Since the 1970s, the popularity of school and youth gardens has grown steadily. California took the lead in 1995 by launching the “Garden in Every School” program. As in the school garden movement of the late 19th and early 20th centuries, teachers are utilizing these outdoor classrooms to teach a wide range of academic subjects through hands-on experiential activities. In addition, educators are using school gardens to encourage a healthier lifestyle, promote environmental stewardship and provide students with the opportunity to develop leadership and team-building skills.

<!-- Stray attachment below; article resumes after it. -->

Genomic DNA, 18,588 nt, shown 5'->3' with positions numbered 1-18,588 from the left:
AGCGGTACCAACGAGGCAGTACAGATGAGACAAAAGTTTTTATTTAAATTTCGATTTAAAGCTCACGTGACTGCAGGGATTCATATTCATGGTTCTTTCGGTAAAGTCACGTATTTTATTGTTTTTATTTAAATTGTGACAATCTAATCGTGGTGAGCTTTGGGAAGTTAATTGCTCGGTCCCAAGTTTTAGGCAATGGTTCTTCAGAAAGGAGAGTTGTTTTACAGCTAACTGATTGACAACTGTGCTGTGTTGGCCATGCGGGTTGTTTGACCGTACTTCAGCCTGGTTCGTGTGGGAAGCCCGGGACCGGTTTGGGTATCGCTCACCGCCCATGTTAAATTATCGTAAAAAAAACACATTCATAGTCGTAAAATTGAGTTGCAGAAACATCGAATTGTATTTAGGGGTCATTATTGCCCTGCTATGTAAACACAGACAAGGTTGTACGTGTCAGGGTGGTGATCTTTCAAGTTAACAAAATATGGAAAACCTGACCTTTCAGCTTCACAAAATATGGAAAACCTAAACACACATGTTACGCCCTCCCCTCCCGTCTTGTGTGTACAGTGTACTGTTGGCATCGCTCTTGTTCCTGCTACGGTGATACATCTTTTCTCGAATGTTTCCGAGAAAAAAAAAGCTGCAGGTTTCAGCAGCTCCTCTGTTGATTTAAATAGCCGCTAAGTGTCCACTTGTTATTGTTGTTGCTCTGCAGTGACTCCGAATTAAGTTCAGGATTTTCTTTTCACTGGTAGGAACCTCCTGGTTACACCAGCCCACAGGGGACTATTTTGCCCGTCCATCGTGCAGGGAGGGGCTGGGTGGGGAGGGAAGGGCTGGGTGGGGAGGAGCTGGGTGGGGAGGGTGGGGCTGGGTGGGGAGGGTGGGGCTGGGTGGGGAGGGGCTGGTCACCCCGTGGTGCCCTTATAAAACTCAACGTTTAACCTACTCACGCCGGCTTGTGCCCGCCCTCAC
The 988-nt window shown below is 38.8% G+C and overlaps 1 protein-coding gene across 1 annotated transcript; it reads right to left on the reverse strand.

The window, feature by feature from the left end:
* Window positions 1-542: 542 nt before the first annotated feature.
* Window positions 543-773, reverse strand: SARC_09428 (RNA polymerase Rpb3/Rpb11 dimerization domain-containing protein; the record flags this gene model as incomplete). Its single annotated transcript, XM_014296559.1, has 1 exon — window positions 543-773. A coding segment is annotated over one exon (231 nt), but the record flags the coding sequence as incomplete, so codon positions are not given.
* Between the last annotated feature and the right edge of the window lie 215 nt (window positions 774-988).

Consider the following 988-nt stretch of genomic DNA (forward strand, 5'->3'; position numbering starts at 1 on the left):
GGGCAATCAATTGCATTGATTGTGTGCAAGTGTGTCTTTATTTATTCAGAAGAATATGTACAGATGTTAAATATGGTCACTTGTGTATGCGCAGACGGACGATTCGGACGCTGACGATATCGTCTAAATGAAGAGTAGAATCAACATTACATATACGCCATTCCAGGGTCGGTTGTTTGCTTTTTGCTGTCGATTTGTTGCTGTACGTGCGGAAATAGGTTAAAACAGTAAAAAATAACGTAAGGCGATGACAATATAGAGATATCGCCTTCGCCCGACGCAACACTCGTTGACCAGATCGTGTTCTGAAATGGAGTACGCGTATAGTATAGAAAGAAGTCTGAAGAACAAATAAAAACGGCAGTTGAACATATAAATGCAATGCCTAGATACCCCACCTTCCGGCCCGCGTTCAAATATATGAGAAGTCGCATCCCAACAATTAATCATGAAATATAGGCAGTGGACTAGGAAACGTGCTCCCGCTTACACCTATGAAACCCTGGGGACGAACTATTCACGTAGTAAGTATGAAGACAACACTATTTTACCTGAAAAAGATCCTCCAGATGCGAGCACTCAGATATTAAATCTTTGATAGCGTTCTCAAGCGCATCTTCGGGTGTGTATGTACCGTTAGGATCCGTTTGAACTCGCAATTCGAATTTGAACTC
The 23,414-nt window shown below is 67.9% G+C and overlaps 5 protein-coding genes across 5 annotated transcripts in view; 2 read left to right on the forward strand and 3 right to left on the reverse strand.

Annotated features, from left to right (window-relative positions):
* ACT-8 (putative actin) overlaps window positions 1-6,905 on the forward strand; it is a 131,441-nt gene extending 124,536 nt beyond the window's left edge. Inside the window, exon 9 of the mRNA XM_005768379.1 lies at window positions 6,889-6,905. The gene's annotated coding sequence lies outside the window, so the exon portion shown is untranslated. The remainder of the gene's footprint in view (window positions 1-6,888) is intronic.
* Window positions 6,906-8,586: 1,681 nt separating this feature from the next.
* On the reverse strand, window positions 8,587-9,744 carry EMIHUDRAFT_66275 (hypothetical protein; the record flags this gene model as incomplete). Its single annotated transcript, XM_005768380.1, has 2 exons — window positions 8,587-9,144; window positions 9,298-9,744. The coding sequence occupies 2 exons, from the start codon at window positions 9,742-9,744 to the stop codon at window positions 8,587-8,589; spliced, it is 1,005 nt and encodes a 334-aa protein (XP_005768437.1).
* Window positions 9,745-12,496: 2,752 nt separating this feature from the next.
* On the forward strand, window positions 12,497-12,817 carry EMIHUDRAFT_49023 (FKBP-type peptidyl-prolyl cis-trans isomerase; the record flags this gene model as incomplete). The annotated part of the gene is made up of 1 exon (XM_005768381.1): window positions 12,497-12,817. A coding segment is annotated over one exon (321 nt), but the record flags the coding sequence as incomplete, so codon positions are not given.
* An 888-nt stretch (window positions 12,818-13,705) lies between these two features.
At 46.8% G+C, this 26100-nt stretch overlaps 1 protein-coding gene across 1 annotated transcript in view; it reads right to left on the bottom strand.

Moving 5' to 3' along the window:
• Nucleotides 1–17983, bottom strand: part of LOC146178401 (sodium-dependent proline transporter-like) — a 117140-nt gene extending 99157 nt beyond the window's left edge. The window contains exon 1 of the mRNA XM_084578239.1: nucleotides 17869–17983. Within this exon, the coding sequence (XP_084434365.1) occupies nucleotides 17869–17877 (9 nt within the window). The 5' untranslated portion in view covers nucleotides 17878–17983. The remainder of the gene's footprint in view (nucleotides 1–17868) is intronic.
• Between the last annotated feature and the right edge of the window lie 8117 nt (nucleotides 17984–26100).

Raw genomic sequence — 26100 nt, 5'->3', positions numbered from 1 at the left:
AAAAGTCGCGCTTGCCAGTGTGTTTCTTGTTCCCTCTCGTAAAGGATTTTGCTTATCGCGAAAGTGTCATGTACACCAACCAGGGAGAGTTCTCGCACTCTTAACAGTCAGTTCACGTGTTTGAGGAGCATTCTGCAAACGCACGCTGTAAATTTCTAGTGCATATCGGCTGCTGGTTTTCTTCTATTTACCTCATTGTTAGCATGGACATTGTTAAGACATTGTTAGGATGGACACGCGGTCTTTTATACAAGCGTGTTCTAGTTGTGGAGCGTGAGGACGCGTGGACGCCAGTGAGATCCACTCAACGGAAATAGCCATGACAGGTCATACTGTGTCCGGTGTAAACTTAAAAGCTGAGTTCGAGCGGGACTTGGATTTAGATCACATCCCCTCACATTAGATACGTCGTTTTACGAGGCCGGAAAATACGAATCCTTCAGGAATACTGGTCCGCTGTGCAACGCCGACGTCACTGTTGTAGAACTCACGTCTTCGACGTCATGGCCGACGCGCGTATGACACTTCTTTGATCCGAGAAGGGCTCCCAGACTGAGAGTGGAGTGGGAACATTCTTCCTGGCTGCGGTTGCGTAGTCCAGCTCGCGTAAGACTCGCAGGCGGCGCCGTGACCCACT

These free resources provide ideas on how to incorporate school gardens into the academic curriculum, including social studies:
- Gardens for Learning—Creating and Sustaining Your School Garden by the California School Garden Network.
- Kidsgardening.org has a “Digging Deeper” section with ideas for many classroom activities.
- Getting Started: A Guide for Creating School Gardens as Outdoor Classrooms.
Lawson, Laura. City Bountiful: A Century of Community Gardening in America. Berkeley: University of California Press, 2005.
Mitchell, Henry. “A Child’s Garden in The City.” The Washington Post, May 19, 1974.
School Gardens with Constance Carter. Library of Congress webcast.
Test your knowledge of (modern) historical gardening with our quiz on victory gardens!